3. Results and Discussion

Isothermal adsorption–desorption curves are the most powerful method for analyzing the pore characteristics of the ACF. Figure 2 exhibits the N2/77 K isothermal adsorption–desorption curves of the ACF. The curves of most ACF variants (ACF-H-9-2 to ACF-H-9-5) were classified as Type I by the IUPAC classification and were found to include mainly micropores [33]. Meanwhile, the curve of ACF-H-9-6 was classified as Type IV, and thus the volume ratio of mesopores to micropores was relatively high [33]. The hysteresis patterns were hardly observed in the curves of all the ACF variants, and only a few hysteresis patterns were observed in ACF-H-9-6. Therefore, it is considered that the pores of all the ACF are wedge-shaped, and that the pores are well-developed on the surface of the ACF. The adsorption–desorption isotherm curves of the AC (BAX1500, BAXLBE, and WVA1100) for canisters were determined to be Type IV, and very large hysteresis was observed. It is recognized that the AC has a high mesopore volume fraction within the total pore volume, and pot-shaped pores are present inside the pore structure.
Table 1 shows the textural properties of the ACF and AC. The specific surface area and total pore volume of the ACF increased from 840 to 2630 m2/g and from 0.33 to 1.34 cm3/g, respectively, with increased activation time. From ACF-H-9-2 to ACF-H-9-5, most of the porous structure was found to consist of micropores. As the activation time increased, the mesopore volume continuously increased. ACF-H-9-6 was observed to consist of about 37% of mesopores (of the total pore volume) and to have the highest specific surface area of all the ACF variants.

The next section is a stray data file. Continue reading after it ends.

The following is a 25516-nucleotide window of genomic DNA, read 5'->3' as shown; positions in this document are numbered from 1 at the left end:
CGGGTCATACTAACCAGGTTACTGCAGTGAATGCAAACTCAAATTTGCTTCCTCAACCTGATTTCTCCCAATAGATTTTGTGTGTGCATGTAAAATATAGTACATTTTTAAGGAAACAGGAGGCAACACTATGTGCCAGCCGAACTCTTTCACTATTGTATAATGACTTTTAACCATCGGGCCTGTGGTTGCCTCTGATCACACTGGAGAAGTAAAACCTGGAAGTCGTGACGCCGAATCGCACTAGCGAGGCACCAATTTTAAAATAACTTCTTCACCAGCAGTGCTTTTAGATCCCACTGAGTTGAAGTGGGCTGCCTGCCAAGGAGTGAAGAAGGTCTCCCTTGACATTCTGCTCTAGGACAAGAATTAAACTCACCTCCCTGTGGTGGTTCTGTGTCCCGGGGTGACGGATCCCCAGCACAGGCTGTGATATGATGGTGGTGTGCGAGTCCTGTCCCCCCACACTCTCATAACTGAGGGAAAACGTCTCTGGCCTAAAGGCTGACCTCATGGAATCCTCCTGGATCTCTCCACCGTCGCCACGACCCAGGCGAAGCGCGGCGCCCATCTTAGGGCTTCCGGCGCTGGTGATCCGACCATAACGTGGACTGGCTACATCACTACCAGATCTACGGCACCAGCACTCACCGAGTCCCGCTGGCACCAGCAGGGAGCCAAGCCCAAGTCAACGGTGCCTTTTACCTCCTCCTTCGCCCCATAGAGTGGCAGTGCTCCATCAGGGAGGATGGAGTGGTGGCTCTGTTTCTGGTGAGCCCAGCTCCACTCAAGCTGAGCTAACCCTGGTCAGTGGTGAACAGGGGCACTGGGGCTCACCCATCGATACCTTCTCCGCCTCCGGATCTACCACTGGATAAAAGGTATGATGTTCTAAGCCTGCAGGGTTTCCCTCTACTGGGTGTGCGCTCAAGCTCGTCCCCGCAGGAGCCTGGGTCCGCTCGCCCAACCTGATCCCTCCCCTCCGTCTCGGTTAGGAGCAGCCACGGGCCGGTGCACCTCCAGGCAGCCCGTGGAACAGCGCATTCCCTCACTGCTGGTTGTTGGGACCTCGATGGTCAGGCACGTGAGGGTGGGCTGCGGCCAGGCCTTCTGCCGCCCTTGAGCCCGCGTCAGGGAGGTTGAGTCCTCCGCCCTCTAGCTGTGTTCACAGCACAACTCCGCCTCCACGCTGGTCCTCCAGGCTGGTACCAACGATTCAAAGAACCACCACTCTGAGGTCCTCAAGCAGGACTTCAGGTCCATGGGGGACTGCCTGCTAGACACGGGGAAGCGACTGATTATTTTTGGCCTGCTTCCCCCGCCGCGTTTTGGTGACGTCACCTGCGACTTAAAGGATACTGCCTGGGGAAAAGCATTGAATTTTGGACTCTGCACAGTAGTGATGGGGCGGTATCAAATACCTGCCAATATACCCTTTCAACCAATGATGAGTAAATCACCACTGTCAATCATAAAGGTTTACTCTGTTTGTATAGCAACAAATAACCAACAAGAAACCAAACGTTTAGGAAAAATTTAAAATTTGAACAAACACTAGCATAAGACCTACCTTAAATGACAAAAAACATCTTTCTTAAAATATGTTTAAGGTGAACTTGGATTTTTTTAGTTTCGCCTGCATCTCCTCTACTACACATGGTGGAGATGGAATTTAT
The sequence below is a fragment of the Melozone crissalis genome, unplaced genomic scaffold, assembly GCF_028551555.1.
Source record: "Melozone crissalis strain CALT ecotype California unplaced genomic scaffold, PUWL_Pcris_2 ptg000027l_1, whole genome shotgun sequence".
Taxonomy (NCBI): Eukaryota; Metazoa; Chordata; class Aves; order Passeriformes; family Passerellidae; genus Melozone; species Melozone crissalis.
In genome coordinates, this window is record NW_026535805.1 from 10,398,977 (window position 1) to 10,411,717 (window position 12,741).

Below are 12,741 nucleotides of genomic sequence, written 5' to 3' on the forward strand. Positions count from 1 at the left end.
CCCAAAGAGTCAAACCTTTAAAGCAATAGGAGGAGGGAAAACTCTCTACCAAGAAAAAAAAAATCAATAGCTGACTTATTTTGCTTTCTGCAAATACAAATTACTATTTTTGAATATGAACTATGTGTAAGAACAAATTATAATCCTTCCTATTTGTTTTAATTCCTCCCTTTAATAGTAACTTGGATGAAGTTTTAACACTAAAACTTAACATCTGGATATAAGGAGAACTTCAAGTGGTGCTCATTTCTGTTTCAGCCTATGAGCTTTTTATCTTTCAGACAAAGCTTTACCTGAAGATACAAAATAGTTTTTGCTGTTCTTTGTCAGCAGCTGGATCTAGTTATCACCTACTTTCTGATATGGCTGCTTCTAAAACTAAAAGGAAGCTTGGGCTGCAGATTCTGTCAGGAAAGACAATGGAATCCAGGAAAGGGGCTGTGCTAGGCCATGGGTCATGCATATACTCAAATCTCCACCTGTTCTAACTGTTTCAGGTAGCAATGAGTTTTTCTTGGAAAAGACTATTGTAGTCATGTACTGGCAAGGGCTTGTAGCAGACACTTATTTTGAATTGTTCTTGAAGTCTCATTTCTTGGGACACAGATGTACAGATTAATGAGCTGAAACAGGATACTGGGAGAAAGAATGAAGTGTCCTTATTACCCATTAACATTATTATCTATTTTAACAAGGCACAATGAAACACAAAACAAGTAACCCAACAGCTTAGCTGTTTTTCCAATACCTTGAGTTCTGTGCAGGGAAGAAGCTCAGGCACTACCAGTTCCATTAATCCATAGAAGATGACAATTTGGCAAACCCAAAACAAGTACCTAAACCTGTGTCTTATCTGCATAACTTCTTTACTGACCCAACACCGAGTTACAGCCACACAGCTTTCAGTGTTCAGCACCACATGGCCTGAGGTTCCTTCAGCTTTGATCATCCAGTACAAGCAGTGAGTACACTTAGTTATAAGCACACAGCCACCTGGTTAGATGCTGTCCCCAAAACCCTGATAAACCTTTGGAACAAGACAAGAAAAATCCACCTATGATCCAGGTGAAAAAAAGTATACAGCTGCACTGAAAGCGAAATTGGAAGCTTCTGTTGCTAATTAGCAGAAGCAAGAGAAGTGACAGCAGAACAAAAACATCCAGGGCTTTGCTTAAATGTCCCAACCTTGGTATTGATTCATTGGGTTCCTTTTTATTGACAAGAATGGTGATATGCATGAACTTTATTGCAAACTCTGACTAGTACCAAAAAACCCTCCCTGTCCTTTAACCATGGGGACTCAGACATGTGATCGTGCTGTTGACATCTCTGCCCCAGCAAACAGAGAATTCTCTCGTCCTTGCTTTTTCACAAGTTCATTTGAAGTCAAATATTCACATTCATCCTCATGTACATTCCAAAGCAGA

The AC for canisters has completely different pore structures compared to the ACF. The AC mesopores accounted for more than 57% of the total pore volume. The specific surface areas of the AC were in the order of BAX 1500 > WVA 1100 > BAX LBE. The pore ratio that ACF-H-9-6 exhibited was similar to that of the AC for canisters. ACF-H-9-6 had higher specific surface area and micropore volume than BAX 1500, but BAX 1500 had a higher mesopore volume than that of ACF-H-9-6.
Figure 3a exhibits the micropore size distribution curves of the ACF by an NLDFT method. The micropore size diameter was determined by gas sorption and estimated using nonlocalized density functional theory (NLDFT) and the grand canonical Monte Carlo method (GCMC) using the BELSORP evaluation software from the computer simulation. Figure 3a shows the typical pore size distribution of porous carbonaceous materials. The pore size distribution curves indicate that as the activation time increases to 40 min (ACF-H-9-4), the pore diameter increases and the width of the curve gradually increases. The pore size distribution curves of ACF-H-9-5 were observed to possess a narrow (~1 nm) and a broad (>2 nm) curve. ACF-H-9-6 had a broad curve, and the pore diameters increased from micropores to sub-mesopores. Therefore, it was confirmed that the mesopores were formed by the alteration of the micropores to mesopores by the widening of the pore diameters by further oxidation or by the collapse of the micropore walls. It was also confirmed that new micropore development continued in the variants up to ACF-H-9-6, as observed by the increase in micropore volume.
Figure 3b shows the mesopore size distribution of the ACF calculated using the BJH equation. The mesopore volume of the ACF was found to increase with increasing activation time. ACF-H-9-6 had the most massive mesopore volume among the ACF variants. From ACF-H-9-2 to ACF-H-9-5, mesopores of less than 10 nm in pore diameter were mainly developed, whereas ACF-H-9-6 had mesopores of pore diameter <50 nm. Because hysteresis of the ACF is hardly observed in Figure 2 (which means that the pore shape is probably a wedge-shape, as shown in Figure 2), it can be inferred that the location micropores of the ACF gradually shift to deep inside as the activation time increases, while maintaining a wedge-shaped pore structure (Figure 4a). On the other hand, it is assumed that the AC has a pore structure of a unique jar shape, resulting in a high mesopore volume ratio and a large hysteresis curve (Figure 4b).
Physical activation is the process of oxidizing crystallites to form various pores. Therefore, the changes of crystallite and pore structure with increasing activation time are very closely related. XRD is an advantageous method for observing the crystallite structure of ACFs.